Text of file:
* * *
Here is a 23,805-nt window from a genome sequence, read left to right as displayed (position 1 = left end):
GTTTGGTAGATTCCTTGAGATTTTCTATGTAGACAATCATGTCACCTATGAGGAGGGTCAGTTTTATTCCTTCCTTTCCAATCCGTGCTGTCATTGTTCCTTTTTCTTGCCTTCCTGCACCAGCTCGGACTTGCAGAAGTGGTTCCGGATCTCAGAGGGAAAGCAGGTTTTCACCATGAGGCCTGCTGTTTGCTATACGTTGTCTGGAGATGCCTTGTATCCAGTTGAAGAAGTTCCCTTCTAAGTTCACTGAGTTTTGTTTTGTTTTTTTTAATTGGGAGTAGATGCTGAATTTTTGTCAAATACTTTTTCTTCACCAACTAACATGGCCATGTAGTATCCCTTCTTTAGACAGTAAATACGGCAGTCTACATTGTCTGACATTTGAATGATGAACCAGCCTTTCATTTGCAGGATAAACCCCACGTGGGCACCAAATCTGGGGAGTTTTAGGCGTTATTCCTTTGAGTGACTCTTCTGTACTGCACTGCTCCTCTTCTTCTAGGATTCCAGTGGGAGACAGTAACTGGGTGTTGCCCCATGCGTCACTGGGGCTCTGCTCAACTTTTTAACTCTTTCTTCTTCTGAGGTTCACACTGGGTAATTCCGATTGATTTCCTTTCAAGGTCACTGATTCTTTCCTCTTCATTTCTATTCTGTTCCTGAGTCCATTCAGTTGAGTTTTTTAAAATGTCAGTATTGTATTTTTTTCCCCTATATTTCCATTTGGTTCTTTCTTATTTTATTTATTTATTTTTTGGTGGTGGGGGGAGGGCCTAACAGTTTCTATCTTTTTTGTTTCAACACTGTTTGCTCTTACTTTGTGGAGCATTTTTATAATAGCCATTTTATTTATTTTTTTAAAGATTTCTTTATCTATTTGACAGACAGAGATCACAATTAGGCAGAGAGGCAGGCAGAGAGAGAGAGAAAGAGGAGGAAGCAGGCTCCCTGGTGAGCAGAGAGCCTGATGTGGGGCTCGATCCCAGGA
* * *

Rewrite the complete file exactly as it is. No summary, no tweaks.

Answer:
Here is a 23,805-nt window from a genome sequence, read left to right as displayed (position 1 = left end):
GTTTGGTAGATTCCTTGAGATTTTCTATGTAGACAATCATGTCACCTATGAGGAGGGTCAGTTTTATTCCTTCCTTTCCAATCCGTGCTGTCATTGTTCCTTTTTCTTGCCTTCCTGCACCAGCTCGGACTTGCAGAAGTGGTTCCGGATCTCAGAGGGAAAGCAGGTTTTCACCATGAGGCCTGCTGTTTGCTATACGTTGTCTGGAGATGCCTTGTATCCAGTTGAAGAAGTTCCCTTCTAAGTTCACTGAGTTTTGTTTTGTTTTTTTTAATTGGGAGTAGATGCTGAATTTTTGTCAAATACTTTTTCTTCACCAACTAACATGGCCATGTAGTATCCCTTCTTTAGACAGTAAATACGGCAGTCTACATTGTCTGACATTTGAATGATGAACCAGCCTTTCATTTGCAGGATAAACCCCACGTGGGCACCAAATCTGGGGAGTTTTAGGCGTTATTCCTTTGAGTGACTCTTCTGTACTGCACTGCTCCTCTTCTTCTAGGATTCCAGTGGGAGACAGTAACTGGGTGTTGCCCCATGCGTCACTGGGGCTCTGCTCAACTTTTTAACTCTTTCTTCTTCTGAGGTTCACACTGGGTAATTCCGATTGATTTCCTTTCAAGGTCACTGATTCTTTCCTCTTCATTTCTATTCTGTTCCTGAGTCCATTCAGTTGAGTTTTTTAAAATGTCAGTATTGTATTTTTTTCCCCTATATTTCCATTTGGTTCTTTCTTATTTTATTTATTTATTTTTTGGTGGTGGGGGGAGGGCCTAACAGTTTCTATCTTTTTTGTTTCAACACTGTTTGCTCTTACTTTGTGGAGCATTTTTATAATAGCCATTTTATTTATTTTTTTAAAGATTTCTTTATCTATTTGACAGACAGAGATCACAATTAGGCAGAGAGGCAGGCAGAGAGAGAGAGAAAGAGGAGGAAGCAGGCTCCCTGGTGAGCAGAGAGCCTGATGTGGGGCTCGATCCCAGGA